I am not sure which of the x360 devices you are looking at, but they typically make for a somewhat stronger platform for digital audio. Most have a 'U' class processor (quad core on the latest Core i5 / i7 / i9 devices, 15W TDP) and better cooling giving rise to less throttling for thermal reasons. Typically you're looking at a base processor speed of 1.6 to 2GHz with four cores, though you may well not have sufficient cooling to stick to the base processor speed on all cores at 100% load indefinitely.

 

If you ask on a pro audio forum like Gearslutz, the usual advice will be stay away from 'U' processors for digital audio use - but they're most likely thinking about professional workloads or live performance with more demanding virtual instruments. If your track counts and plugin counts are modest, especially if you do not need to run with a low audio interface buffer size for latency reasons, a 'U' processor might be sufficient.

 

 

The ultimate x360 for more demanding digital audio use is likely to be the HP ZBook Studio x360 G5. This uses quad and hex core processors with 45W TDP, a base clock speed of a minimum of 2.2GHz and support for up to 32GB RAM (which is DDR4-2667 memory; faster but likely hotter running and more power hungry than the memory in other x360 devices). It also has support for dual SSDs, which can be useful for digital audio and digital video work. However, this is a larger, thicker and heavier device than most HP x360s and similar 2-in-1 devices from competing manufacturers, also it is very expensive in high end configurations. The highest processor available in the ZBook Studio x360 G5 is the Xeon version of the Core i9 in the latest top end Macbook Pro (Xeon E-2186M in the ZBook, Core i9-8950HK in the Macbook Pro; both are 2.9GHz base clock speed hex core processors with two threads per core and up to 4.8GHz turbo speed).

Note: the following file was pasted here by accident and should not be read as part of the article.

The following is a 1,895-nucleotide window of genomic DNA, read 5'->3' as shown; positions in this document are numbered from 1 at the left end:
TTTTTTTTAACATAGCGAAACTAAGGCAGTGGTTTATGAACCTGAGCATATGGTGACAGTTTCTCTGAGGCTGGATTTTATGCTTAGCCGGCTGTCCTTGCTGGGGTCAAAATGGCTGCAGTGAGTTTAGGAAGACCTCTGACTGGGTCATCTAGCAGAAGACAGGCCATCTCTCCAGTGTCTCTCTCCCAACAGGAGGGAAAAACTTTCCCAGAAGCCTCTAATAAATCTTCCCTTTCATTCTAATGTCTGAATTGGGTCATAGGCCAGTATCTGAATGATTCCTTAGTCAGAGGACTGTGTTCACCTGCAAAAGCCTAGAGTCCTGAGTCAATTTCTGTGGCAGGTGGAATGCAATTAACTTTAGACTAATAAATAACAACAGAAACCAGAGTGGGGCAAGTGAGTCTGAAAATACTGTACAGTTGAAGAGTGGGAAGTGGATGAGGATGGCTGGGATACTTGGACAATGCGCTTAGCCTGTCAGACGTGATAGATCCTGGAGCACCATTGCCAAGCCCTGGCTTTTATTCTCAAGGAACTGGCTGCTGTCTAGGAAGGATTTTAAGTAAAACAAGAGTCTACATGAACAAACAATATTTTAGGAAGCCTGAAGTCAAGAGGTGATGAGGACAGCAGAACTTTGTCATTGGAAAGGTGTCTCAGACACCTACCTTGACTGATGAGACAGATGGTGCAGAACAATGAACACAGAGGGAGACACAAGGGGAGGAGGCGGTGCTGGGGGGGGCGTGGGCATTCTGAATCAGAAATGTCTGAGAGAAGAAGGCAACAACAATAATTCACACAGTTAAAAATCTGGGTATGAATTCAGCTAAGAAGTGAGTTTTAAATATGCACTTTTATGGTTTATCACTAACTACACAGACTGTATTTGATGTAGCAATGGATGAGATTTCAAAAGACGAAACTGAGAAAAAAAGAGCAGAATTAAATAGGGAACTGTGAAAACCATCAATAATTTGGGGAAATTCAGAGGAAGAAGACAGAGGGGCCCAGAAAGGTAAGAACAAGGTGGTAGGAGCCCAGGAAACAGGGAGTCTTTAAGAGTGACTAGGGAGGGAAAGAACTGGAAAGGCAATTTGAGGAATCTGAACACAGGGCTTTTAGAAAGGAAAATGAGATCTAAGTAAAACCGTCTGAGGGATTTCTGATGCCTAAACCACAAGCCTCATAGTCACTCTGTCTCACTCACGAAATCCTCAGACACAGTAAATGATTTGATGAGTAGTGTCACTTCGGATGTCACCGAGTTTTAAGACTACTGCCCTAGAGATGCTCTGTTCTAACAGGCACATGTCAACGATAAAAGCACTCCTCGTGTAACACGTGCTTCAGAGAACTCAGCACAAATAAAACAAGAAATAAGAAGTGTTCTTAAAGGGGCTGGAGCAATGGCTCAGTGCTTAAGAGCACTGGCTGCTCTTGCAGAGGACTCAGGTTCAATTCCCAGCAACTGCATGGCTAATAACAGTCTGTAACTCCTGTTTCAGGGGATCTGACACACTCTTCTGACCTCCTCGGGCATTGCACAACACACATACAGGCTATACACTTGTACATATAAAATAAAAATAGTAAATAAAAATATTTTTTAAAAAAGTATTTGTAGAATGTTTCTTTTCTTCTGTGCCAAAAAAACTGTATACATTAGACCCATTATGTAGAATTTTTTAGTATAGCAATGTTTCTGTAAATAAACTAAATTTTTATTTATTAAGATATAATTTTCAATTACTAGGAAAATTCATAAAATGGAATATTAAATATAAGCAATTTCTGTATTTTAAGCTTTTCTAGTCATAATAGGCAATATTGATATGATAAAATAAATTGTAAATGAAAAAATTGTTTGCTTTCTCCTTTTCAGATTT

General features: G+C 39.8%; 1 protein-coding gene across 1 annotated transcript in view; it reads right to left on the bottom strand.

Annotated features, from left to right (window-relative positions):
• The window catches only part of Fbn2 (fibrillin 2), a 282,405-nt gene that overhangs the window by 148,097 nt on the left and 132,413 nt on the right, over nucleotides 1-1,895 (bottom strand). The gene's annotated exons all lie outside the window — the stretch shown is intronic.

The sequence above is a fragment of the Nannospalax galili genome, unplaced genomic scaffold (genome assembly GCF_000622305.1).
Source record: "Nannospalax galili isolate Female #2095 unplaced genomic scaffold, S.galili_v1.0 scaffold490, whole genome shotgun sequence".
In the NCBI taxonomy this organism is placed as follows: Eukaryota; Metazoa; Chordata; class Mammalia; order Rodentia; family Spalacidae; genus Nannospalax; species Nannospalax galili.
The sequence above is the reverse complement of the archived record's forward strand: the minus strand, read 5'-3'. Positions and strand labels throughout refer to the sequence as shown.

An allied concern is that DAWs can be RAM heavy, especially if using a lot of sample based virtual instruments. On many x2 and x360 devices (and similar devices from HP's competitors), the RAM is soldered to the system board and cannot be expanded after purchase. 8GB RAM is probably still the sweet spot for most Windows 10 users, but may not be enough for DAW use. There are 16GB configurations, but typically these are at the top end of each model range with a price tag to match. I know the ZBook Studio x360 G5 has socketed RAM, but am not sure which other x360 models do.

 

 

You may find Robin Vincent's surfaceproaudio.com site helpful to get an idea of what is possible with a 'U' processor. In the more recent videos, Robin is using a 2017 Surface Pro i5, which has a Core i5-7300U processor (dual core, 2.6GHz base speed, 15W TDP) and 8GB of RAM. This 7th generation processor has fewer processor cores but a higher base clock speed than the 8th generation Core i5 and i7 'U' processors used in most current HP x360 models.